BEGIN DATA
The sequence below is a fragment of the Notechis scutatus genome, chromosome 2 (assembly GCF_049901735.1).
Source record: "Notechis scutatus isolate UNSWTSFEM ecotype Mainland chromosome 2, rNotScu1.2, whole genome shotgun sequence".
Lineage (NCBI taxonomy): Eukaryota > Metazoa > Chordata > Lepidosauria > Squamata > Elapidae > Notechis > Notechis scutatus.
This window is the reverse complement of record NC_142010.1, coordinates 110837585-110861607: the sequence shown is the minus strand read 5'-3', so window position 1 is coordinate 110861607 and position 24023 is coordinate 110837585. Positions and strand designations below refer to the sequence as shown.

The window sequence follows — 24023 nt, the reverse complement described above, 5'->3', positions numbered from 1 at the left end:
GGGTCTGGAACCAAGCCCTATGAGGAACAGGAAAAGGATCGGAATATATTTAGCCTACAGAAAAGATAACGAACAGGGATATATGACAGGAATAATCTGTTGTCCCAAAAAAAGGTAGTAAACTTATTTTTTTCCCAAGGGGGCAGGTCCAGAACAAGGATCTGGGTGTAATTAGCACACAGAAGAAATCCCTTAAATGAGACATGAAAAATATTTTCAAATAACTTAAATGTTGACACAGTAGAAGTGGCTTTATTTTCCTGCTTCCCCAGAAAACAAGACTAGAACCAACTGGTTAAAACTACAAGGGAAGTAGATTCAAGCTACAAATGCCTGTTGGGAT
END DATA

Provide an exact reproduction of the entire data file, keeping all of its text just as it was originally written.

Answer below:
The sequence below is a fragment of the Notechis scutatus genome, chromosome 2 (assembly GCF_049901735.1).
Source record: "Notechis scutatus isolate UNSWTSFEM ecotype Mainland chromosome 2, rNotScu1.2, whole genome shotgun sequence".
Lineage (NCBI taxonomy): Eukaryota > Metazoa > Chordata > Lepidosauria > Squamata > Elapidae > Notechis > Notechis scutatus.
This window is the reverse complement of record NC_142010.1, coordinates 110837585-110861607: the sequence shown is the minus strand read 5'-3', so window position 1 is coordinate 110861607 and position 24023 is coordinate 110837585. Positions and strand designations below refer to the sequence as shown.

The window sequence follows — 24023 nt, the reverse complement described above, 5'->3', positions numbered from 1 at the left end:
GGGTCTGGAACCAAGCCCTATGAGGAACAGGAAAAGGATCGGAATATATTTAGCCTACAGAAAAGATAACGAACAGGGATATATGACAGGAATAATCTGTTGTCCCAAAAAAAGGTAGTAAACTTATTTTTTTCCCAAGGGGGCAGGTCCAGAACAAGGATCTGGGTGTAATTAGCACACAGAAGAAATCCCTTAAATGAGACATGAAAAATATTTTCAAATAACTTAAATGTTGACACAGTAGAAGTGGCTTTATTTTCCTGCTTCCCCAGAAAACAAGACTAGAACCAACTGGTTAAAACTACAAGGGAAGTAGATTCAAGCTACAAATGCCTGTTGGGAT